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How to Increase Your Child's Self-Esteem and Self-Worth

Raising resilient and positive children by fostering their development of self-esteem and self-worth.

Self-esteem is essential for healthy development in children. Without positive self-esteem, children do not grow in the most optimal manner or develop a healthy and accurate sense of self. A child’s positive sense of self-worth acts as armor protecting the child from inevitable challenges in life. Having positive self-esteem leads to positive views about the self, others, and the greater world.

In order to understand how to develop your child’s self-esteem, we must first define what self-esteem actually is. Self-esteem, similar to self-worth, is essentially the esteem in which one holds oneself- or how much we value our own worth or self. Children with healthy self-esteem view themselves as worthy, loveable, and valuable- not better than or above others. Self-esteem is measured within, and is not a way we compare ourselves to peers.

Children with a healthy sense of self-esteem are more resilient and are able to bounce back from adversity without it affecting their overall view of themselves. These children are able to handle conflicts and frustrations because their sense of worth and positive self-esteem bolsters their ability to stick with things when the going gets tough.

Children with low self-esteem struggle to view themselves as worthy and often have a hard time finding solutions to their concerns because they do not think they are capable of handling the situation. Children with low self-esteem may go on to develop symptoms of frustration, anxiety, or depression as they do not develop the coping skills to work through problems they face. In order to help these children get rid of their critical thoughts about themselves, we must build them up from the inside and foster their sense of self-esteem and self-worth.

How to Increase Your Child’s Self-Esteem

1. Focus on encouragement.

At HeadFirst Counseling, we are big on encouragement. Encouragement differs from praise as it focuses on the effort, not the outcome. Statements such as “Great job!” or “Perfect!” focus on the outcome rather than acknowledging the effort that the child put into the task. Praise usually also only comes when a child does something exactly the way you want them to, which increases the child’s tendency to rely on external praise and rewards. Encouragement, on the other hand, fosters a child’s internal motivation. Statements such as “You worked really hard on that” or “You added lots of colors to that drawing” focus on the effort and attention the child gave to a task. Labeling the effort allows the child to feel good about the work they did. When children feel encouraged, they are more likely to stick with a task and keep working hard despite being challenged. When children only receive praise, they are more likely to give up when they struggle because they are afraid of letting others down. This then leads to a negative view of self and low self-esteem.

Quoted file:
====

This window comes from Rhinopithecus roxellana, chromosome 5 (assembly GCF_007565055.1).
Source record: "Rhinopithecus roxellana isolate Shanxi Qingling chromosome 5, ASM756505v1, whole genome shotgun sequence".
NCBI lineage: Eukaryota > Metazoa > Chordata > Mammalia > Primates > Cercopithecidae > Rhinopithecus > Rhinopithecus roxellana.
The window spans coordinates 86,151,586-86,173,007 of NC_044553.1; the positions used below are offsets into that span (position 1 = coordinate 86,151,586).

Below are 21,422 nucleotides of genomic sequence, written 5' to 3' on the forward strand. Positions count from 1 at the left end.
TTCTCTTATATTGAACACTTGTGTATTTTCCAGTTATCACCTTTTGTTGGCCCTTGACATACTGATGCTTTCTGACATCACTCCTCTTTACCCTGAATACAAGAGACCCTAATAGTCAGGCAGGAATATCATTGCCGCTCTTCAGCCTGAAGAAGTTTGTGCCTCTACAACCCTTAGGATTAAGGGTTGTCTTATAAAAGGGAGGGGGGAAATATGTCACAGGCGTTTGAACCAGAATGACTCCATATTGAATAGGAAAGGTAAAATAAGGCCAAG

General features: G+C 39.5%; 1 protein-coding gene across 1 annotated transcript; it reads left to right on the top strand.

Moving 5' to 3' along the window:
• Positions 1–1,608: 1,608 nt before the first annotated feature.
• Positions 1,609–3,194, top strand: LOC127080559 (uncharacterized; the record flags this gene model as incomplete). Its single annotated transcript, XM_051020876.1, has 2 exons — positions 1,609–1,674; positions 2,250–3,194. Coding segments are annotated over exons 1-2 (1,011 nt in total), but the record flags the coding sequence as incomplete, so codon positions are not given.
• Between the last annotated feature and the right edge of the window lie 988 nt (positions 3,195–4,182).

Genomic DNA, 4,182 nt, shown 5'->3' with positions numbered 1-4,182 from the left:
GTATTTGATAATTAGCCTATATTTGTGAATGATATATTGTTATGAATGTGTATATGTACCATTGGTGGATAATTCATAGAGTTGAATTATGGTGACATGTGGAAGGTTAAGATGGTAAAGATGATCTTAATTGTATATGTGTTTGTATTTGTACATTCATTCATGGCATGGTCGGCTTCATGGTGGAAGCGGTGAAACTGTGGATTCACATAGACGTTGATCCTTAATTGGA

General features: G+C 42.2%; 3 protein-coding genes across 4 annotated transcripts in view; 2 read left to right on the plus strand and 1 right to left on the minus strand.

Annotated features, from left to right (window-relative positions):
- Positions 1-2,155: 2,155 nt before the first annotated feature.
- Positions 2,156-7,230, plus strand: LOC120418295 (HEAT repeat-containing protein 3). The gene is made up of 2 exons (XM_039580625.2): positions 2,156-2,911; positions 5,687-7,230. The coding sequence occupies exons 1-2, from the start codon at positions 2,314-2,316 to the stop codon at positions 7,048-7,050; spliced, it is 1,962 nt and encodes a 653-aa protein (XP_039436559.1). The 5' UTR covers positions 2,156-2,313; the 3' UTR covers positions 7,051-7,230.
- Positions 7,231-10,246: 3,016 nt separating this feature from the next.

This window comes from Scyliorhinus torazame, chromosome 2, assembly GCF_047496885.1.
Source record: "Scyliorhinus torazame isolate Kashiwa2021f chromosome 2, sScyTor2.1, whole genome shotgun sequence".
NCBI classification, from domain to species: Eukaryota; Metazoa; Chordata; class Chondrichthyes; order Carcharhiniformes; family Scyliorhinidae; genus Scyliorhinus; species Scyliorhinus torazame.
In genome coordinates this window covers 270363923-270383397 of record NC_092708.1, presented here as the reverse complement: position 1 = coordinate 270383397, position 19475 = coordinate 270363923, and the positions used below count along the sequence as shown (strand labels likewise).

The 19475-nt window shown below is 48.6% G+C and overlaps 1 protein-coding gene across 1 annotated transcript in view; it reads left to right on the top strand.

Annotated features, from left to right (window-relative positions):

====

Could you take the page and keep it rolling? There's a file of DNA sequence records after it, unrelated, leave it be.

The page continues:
2. Challenge your child’s inaccurate beliefs.

Children with low self-esteem with often make statements along the lines of “I’m dumb,” “I can’t do it,” or “I’m a bad kid.” Children with low self-esteem have a tendency to extend their frustrations and challenges to all parts of themselves, rather than just the specific task as hand. As a parent, an important job for you is to challenge or correct these statements when you hear them. Reflecting back to your child that they are struggling with this one particular task but are still loveable and a good kid helps your child separate their current feelings from their overall sense of self. When your child is struggling with homework and states “I can’t do math. I’m dumb!” try redirecting them by stating “You are struggling with this one problem and it’s really hard for you. I know you have worked through difficult math problems before, so let’s keep working.”

3. Create an accepting and loving home environment.

The sense of feeling loved and supported by others increases our own sense of self-worth. When children receive messages of love and acceptance from parents, they mirror that by viewing themselves as loveable and worthy and begin to increase their self-esteem. Show as much positive affection as possible to your children (there is no such thing as too much love!!) through hugs, kisses, smiles, and other comforting touch. Positive and loving interactions between children and parents enable children to feel more connected to parents. The more connected your child feels to you, the safer they feel to try new things as they know they can count on your support if needed. Believing that it is ok to struggle and fail sometimes because you will love them no matter what encourages healthy development of self-esteem within your child.

When to Seek Help

Children that have a pervasive sense of failure or often state that they are “bad” may have very negative self-esteem and low self-worth and could benefit from therapy. Therapy helps children develop a more positive view of self as they are able to develop greater coping skills and a more realistic view of themselves and the environment. Giving children the opportunity to use therapy to process and release their negative feelings about themselves allows them to begin working on developing a greater sense of self-worth and increase their self-esteem.

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